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SC Rewind: Small-Town Racing

Published: January 26, 2019 10:04 am ET

Last Comment: January 30, 2019 9:19 am ET | 13 Comment(s) | Jump to Comments

In this week's 'Rewind' Robert Smith takes readers on a journey back in time to a day when Canadian harness racing was held mainly at small-town venues. He has chosen the quaint little Southwestern Ontario town of Tillsonburg located in Oxford County as the focus of his story. It is mainly pictorial in nature and the numerous old photos aid in telling the story of a bygone era.

Tillsonburg: Small-Town Racing At Its Finest


A look at downtown Tillsonburg at the corner of Broadway and Oxford Streets as it appeared around 1955. This picture was provided by Mr. Matt Scholtz, a local historian and photo archivist. My thanks to him for his generosity in sharing his gems. Old pictures are one of our greatest tools in preserving history.

For many years, in fact the better part of two centuries, Canadian harness racing as a sport relied almost solely on small-town spots to showcase its annual events. Each individual town's turf clubs did the organizing and provided the facilities and promotion. While every spot was a little different than the next, they all played an important role with a certain amount of oversight from the sport's ruling body such as the C.T.A. from about 1940 on. Their rules and regulations applied at each meeting.

Annual races days were "big deals" in those days. Every small town across the land that staged racing wanted their show to be among the best. What they hoped for most was good weather and the best horses available in their area. Many places raced just once or twice a year so there was not a lot of second chances. While actual racing was a once or twice a year happening, these tracks were always busy places. They were populated by many people who trained their hopefuls over the local ovals.

I have assembled an abbreviated list of racing people who were associated with Tillsonburg and the surrounding area. I have arranged them in alphabetical order. This is not intended to be all inclusive, just a sampling as I remember them. If anyone in the reading audience recalls a name that I have omitted please feel free to send it along; it will be most welcome.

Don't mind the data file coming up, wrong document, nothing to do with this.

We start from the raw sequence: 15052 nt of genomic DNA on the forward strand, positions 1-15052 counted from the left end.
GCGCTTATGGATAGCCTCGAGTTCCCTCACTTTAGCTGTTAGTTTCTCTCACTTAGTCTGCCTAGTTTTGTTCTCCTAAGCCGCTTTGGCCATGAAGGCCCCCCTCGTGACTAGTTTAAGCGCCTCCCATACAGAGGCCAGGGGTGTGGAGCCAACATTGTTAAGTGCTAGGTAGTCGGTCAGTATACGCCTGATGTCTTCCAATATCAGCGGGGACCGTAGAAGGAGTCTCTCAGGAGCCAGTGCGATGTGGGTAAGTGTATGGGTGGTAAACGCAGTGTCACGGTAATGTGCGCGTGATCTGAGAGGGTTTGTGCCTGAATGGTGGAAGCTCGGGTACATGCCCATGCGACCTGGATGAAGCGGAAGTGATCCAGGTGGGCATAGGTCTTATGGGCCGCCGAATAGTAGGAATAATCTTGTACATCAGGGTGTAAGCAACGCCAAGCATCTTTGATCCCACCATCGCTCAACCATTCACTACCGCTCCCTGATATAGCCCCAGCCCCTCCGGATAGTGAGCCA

John Anscombe, Ed and Doug Arthur, Art Balcombe, Andy Bell, George Bennett & family, Don Crossett, J. Harry Dunlop, Belore families (too numerous to list individually), Jack Climie, J. Harry Dunlop, Larry Fitzsimmons, Bill Furlong, Burton Harris, Ed Harris, Don Lindsay, Cam McKnight, Dr. McKibbin, Wilson Mitchell, Roger Nagle, Moulton family, Len Owen, Rollason families, Percy Sharpe (Cart manufacturer), Alf Shrubb, Carl Siple family, Allan Tait, Tolhurst family, Art Whitesell. Also worth noting is the fact that longtime horseman and later judge Bill Hicks was born in Tillsonburg and for several years lived at Mount Elgin, just a few miles north of the town. Today a golf course occupies their former dairy farm.

Also of note is the fact that for many years the famous Canadian Sportsman newspaper was published in Tillsonburg. While its long time editor "Chappy" Chapman was a native of Toronto, he made his home here for quite a number of years. For many years beginning in the 1940's some of the annual Supertest races were held here.

Shown below are an array of old photos, mainly from my own collection. Many were taken by photographers from The London Free Press present on race days to cover the action. As many of the photos show, some pretty large crowds were often on hand to take in the races.


A view of the 1951 crowd shows a beautiful day and a grandstand filled with harness racing fans at Tillsonburg. One can't help but wonder where that young fellow at the bottom was headed. (D.B. Weldon Library, LFP Collection)

Art Whitesell of Tillsonburg leads a field toward the starting line using one of his very early starting gates. A portion of the bleachers and a couple of the backstretch stables are visible in the background. Art was a local Chrysler dealer so always used vehicles from his lot that were modified by his mechanics.

Above is a view of a very full grandstand on race day at Tillsonburg during a race day held in the early 1950's. A closer look shows that harness racing attracted some pretty young fans back then.

On race day in 1947 the best seat in the house may not have been a seat but a good spot standing near the wire. On the outside Lorne Lee and driver Alf Moore get the nod over Dillon Flicka along the rail with Ed Arthur in the sulky. (D.B. Weldon Library, LFP Collection)

This 1953 photo shows legendary starter Art Whitesell lining up a field with precision during that year's festivities. A standing room only crowd can be seen in the background.